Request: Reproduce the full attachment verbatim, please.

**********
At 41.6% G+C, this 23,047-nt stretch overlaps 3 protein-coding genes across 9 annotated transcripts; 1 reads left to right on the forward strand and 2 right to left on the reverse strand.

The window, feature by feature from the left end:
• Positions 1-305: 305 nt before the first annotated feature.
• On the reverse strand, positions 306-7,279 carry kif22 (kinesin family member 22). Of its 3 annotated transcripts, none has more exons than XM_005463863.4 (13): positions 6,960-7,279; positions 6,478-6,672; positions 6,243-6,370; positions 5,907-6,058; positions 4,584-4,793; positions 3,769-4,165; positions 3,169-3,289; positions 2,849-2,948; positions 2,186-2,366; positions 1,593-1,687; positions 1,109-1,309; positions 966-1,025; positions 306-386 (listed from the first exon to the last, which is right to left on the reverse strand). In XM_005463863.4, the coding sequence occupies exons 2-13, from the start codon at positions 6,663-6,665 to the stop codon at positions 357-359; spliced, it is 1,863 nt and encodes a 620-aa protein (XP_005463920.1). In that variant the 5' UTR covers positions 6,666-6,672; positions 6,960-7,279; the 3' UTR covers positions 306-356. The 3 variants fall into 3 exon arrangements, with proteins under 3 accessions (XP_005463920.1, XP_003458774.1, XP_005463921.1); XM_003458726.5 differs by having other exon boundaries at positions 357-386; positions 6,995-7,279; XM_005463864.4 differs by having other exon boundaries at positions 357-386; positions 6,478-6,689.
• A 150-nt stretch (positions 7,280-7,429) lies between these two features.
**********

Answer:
At 41.6% G+C, this 23,047-nt stretch overlaps 3 protein-coding genes across 9 annotated transcripts; 1 reads left to right on the forward strand and 2 right to left on the reverse strand.

The window, feature by feature from the left end:
• Positions 1-305: 305 nt before the first annotated feature.
• On the reverse strand, positions 306-7,279 carry kif22 (kinesin family member 22). Of its 3 annotated transcripts, none has more exons than XM_005463863.4 (13): positions 6,960-7,279; positions 6,478-6,672; positions 6,243-6,370; positions 5,907-6,058; positions 4,584-4,793; positions 3,769-4,165; positions 3,169-3,289; positions 2,849-2,948; positions 2,186-2,366; positions 1,593-1,687; positions 1,109-1,309; positions 966-1,025; positions 306-386 (listed from the first exon to the last, which is right to left on the reverse strand). In XM_005463863.4, the coding sequence occupies exons 2-13, from the start codon at positions 6,663-6,665 to the stop codon at positions 357-359; spliced, it is 1,863 nt and encodes a 620-aa protein (XP_005463920.1). In that variant the 5' UTR covers positions 6,666-6,672; positions 6,960-7,279; the 3' UTR covers positions 306-356. The 3 variants fall into 3 exon arrangements, with proteins under 3 accessions (XP_005463920.1, XP_003458774.1, XP_005463921.1); XM_003458726.5 differs by having other exon boundaries at positions 357-386; positions 6,995-7,279; XM_005463864.4 differs by having other exon boundaries at positions 357-386; positions 6,478-6,689.
• A 150-nt stretch (positions 7,280-7,429) lies between these two features.